Five Home Projects to Address Immediately After Your House Has Flooded

By Brad Hunter

Updated August 29, 2019

What to do when your home floods.

The impact a Category 3 or 4 hurricane can have on your most valuable asset – your home – can be disastrous, and incredibly overwhelming.

Depending on the storm and its staggering effects, homeowners might face a number of devastating problems: from feet of standing water in the living room, to trees and debris spread across the across your lawn and driveway, to a roof completely torn apart.

Days after Hurricane Matthew hit in 2016, HomeAdvisor saw that homeowners were most in need of tree removal, roofing and fencing repair. Following Hurricane Sandy in 2012, the network experienced a dramatic increase in demand for generator installation.

In the aftermath of 2005’s Hurricane Katrina, the greatest number of HomeAdvisor requests were for water removal, mold removal, drywall repair and demolitions.

Once the storm has passed and it is safe to re-enter your home (and after you’ve spoken to your insurance agency), prioritizing these five home projects will help to keep you and your house safe, and provide solid groundwork to mitigate the damage in the most efficient and cost effective way.

1. Consult an Electrician.

Whether or not the power is on in your home, be aware that there could be a gas leak or risk of electric shock, particularly while wading through water. It’s best for the power to remain off until an electrician has inspected the home for safety, as all electrical equipment should be checked and dried before being returned to service. This is a matter of safety, so don’t skimp; have a professional help you at this dangerous juncture.

2. Remove Standing Water.

Wet walls and wet floors can breed dangerous mold and even lead to structural damage. Removing standing water can include anything from cleaning out ducts, to using sump pumps and professional dryers. The sooner a homeowner is able to remove standing water properly, the easier and more reasonable it will be to handle other damages to the home.

3. Install an Electric Generator.

When electricity is lost in a storm, an electronic generator can power small appliances or even multiple rooms in a house. Installing an electric generator was one of the most requested tasks through the HomeAdvisor network after Hurricane Matthew, Hurricane Sandy and Hurricane Katrina. More and more homeowners are keeping a standby generator on hand to be prepared for the next power outage.

4. Get Your Roof Inspected.

Hurricane-force winds can lift shingles and tiles, and if severe enough, tear the whole roof. Not only that, but water can seep into the walls if a roof isn’t properly fixed following a storm. Hiring an inspector during your initial improvements will help to get you ahead of the damage, rather than having to deal with the cost and inconvenience of water leaking in, damaged gutters or missing shingles down the road.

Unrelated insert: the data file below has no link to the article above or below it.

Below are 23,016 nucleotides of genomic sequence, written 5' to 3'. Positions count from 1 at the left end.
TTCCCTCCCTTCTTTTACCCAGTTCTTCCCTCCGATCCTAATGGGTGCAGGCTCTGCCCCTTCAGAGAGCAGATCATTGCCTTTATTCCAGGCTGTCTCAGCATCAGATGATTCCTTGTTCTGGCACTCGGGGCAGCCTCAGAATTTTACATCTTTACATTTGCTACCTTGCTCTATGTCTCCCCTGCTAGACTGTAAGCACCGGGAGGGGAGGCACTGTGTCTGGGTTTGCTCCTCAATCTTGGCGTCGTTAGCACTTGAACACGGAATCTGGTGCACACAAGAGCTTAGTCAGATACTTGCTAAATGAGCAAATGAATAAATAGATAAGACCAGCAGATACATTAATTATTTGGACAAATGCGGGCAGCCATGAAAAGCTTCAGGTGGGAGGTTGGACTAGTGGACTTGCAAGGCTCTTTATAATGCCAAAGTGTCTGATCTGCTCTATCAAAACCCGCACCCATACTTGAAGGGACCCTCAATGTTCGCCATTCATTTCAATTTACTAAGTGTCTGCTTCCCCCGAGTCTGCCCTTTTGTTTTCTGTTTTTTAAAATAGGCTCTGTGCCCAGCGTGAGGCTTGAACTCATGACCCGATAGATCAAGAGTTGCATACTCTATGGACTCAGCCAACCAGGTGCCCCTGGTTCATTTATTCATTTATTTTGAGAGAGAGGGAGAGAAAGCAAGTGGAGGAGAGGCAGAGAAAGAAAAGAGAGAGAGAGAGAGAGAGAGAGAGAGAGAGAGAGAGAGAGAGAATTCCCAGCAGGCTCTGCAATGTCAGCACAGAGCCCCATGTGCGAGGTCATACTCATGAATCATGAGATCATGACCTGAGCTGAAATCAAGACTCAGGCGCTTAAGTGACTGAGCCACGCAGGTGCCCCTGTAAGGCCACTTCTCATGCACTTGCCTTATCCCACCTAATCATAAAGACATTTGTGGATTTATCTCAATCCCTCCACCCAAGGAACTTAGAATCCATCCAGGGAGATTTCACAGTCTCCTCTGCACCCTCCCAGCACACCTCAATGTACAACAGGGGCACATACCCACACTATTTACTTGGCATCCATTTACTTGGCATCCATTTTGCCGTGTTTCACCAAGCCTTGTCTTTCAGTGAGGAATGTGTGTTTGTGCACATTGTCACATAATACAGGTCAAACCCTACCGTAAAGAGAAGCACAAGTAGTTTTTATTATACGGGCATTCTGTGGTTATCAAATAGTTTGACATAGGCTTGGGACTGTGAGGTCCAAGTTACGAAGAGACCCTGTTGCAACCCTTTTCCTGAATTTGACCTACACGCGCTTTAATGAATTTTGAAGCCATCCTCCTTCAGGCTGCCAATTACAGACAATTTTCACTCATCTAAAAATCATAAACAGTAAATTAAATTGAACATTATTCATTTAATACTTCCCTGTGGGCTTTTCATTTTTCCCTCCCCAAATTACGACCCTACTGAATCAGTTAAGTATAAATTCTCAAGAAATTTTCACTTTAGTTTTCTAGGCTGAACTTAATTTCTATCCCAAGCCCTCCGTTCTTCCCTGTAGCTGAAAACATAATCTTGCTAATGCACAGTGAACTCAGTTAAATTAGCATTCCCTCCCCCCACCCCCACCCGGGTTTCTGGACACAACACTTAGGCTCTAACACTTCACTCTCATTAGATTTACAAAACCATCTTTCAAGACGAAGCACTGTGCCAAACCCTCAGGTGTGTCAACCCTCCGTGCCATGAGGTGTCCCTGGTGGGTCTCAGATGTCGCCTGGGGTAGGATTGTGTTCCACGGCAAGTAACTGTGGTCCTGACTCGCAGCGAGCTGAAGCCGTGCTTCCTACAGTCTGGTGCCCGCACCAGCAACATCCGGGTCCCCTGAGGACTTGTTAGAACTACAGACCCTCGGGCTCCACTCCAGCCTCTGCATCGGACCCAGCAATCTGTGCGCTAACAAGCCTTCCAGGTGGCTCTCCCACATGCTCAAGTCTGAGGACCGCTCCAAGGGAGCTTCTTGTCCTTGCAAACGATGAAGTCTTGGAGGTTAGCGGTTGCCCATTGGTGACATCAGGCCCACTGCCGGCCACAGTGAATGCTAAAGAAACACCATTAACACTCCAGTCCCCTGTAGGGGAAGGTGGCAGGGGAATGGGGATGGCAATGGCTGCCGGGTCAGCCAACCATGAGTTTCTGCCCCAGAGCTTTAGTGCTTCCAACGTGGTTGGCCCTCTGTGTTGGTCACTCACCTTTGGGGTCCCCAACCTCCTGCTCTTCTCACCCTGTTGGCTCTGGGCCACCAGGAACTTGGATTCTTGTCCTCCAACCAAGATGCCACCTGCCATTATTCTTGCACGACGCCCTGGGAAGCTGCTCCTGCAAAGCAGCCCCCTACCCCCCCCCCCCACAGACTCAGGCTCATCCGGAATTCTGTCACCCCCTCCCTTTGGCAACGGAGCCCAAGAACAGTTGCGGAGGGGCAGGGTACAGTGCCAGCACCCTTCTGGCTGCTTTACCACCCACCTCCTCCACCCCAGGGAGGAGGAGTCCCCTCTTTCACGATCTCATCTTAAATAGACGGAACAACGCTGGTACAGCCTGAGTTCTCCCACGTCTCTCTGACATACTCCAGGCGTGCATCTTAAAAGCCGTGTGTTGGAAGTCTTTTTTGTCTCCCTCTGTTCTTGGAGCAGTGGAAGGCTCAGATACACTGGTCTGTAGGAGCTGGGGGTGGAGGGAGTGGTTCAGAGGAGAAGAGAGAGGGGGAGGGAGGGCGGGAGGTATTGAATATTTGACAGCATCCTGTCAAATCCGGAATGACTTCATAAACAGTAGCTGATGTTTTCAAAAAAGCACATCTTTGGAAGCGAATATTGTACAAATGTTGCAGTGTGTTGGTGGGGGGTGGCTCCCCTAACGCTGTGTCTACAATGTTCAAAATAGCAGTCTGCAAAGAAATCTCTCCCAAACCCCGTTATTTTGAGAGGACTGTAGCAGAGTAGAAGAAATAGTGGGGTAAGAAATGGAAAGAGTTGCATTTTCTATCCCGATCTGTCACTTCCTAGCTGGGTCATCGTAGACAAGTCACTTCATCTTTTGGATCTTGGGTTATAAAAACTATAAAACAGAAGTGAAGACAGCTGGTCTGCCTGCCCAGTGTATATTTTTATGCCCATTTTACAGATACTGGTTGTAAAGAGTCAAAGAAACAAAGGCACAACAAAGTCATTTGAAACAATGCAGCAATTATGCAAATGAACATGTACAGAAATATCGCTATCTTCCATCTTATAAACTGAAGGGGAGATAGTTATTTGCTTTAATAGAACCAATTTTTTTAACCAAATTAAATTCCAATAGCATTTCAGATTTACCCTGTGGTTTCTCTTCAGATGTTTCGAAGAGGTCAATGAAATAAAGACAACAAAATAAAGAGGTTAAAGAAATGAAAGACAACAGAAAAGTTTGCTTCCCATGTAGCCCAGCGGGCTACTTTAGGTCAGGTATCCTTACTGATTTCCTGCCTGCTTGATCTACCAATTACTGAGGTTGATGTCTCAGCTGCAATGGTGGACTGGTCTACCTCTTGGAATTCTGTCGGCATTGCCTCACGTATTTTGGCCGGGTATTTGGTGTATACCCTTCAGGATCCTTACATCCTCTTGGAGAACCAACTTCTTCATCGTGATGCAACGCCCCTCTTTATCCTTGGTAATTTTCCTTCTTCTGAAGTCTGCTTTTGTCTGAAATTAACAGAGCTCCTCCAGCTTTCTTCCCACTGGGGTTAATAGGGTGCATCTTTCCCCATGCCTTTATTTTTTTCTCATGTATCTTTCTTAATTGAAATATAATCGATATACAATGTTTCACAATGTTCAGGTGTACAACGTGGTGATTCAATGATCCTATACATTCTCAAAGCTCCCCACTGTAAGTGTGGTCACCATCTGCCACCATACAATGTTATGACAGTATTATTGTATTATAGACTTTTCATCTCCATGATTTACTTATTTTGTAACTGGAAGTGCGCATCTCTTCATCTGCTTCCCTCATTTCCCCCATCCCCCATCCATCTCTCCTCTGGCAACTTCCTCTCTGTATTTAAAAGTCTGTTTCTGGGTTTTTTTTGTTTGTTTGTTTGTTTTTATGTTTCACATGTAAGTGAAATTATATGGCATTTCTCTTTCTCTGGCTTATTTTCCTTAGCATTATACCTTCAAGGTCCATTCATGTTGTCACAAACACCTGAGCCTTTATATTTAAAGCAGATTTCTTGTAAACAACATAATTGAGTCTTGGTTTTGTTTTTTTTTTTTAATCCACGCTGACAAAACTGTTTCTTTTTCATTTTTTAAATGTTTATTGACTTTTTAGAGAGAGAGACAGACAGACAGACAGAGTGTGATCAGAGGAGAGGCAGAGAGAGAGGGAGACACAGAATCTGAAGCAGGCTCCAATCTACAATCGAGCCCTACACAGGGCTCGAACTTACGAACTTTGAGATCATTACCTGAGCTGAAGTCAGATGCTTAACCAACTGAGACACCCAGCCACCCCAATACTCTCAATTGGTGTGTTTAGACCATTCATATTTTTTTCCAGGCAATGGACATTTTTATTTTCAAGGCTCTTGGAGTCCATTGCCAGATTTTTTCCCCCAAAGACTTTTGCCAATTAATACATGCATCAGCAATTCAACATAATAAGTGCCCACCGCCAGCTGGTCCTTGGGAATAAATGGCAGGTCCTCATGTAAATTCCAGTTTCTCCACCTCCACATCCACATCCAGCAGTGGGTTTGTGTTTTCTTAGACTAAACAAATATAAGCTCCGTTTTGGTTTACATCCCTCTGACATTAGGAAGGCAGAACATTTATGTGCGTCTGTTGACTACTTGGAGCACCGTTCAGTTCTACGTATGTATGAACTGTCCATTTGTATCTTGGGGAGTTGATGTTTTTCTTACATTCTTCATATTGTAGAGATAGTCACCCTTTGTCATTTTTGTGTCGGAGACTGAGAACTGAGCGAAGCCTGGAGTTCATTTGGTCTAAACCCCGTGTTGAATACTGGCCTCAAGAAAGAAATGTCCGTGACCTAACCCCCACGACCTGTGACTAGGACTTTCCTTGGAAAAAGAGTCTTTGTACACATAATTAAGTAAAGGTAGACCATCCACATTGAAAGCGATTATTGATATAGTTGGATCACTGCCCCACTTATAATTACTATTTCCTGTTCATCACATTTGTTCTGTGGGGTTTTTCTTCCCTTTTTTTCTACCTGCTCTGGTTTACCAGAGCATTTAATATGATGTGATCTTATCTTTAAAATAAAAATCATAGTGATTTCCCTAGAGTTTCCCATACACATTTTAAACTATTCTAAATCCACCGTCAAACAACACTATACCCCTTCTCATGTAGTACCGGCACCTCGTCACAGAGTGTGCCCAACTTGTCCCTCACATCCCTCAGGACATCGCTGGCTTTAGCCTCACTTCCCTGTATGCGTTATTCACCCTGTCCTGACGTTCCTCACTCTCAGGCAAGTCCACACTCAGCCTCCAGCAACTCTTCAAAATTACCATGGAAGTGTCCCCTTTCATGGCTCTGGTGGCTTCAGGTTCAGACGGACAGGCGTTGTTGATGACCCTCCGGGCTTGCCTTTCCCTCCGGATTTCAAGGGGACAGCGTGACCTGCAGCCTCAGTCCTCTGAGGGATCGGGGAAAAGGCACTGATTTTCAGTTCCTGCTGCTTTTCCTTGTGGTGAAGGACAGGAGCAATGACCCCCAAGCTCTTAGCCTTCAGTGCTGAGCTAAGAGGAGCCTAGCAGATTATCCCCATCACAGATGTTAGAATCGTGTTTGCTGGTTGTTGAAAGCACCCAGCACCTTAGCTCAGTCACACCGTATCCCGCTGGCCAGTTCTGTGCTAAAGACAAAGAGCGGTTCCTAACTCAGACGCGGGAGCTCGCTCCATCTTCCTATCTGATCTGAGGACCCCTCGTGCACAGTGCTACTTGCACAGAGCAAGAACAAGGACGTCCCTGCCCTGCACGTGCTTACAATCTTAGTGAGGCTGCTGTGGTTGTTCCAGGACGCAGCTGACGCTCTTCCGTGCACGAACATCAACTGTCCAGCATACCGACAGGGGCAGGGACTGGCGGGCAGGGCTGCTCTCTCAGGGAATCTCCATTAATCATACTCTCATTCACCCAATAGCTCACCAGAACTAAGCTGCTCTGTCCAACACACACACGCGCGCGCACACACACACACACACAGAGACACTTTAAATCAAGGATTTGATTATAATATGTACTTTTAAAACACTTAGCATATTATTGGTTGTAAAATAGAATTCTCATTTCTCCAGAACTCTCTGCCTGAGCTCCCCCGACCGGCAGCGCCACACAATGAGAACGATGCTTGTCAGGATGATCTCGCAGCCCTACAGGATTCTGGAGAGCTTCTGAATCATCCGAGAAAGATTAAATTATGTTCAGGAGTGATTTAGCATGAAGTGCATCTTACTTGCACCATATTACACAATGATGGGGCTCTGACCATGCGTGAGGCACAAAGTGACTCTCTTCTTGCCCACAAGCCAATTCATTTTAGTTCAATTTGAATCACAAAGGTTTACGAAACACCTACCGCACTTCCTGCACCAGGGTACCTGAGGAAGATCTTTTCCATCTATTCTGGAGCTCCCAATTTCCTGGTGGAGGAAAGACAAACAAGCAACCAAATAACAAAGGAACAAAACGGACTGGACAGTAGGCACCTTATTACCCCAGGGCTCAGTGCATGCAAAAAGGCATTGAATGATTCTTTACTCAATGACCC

5. Remove and Clear Trees.

Heavy storms can uproot trees and violently break branches, throwing them into driveways, roads, through the windows of cars and houses, and even atop powerlines. While cosmetic tree or lawn work can be put off, any fallen tree hazards should be tended to quickly, as the project will only become more dangerous and cumbersome.

Yes, tending to the damage done to your home after a storm is important, but keeping yourself and your family safe should always be the primary concern.

All Hurricane Matthew, Hurricane Sandy and Hurricane Katrina information is provided by HomeAdvisor internal data.


  1. debra, June 14:

    is there a secure place to park your vehicles during a hurricane in psl if your car doesn’t fit in your garage?

  2. John McCarty, September 20:

    Suggest you add the cost of the generator my natural gas added $2200. Another tip is not add air conditioning to generator and save $10,000.

  3. Nate, June 30:

    I’m happy I live in the Midwest and not near hurricane areas – this is expensive! We do have lake and river flooding here though. Thank you for sharing step-by-step tips for those affected by flooding by hurricanes.

  4. Susan, August 30:

    Don’t forget your well can be contaminated with bacteria. Check it immediately to be able to get help from FEMA

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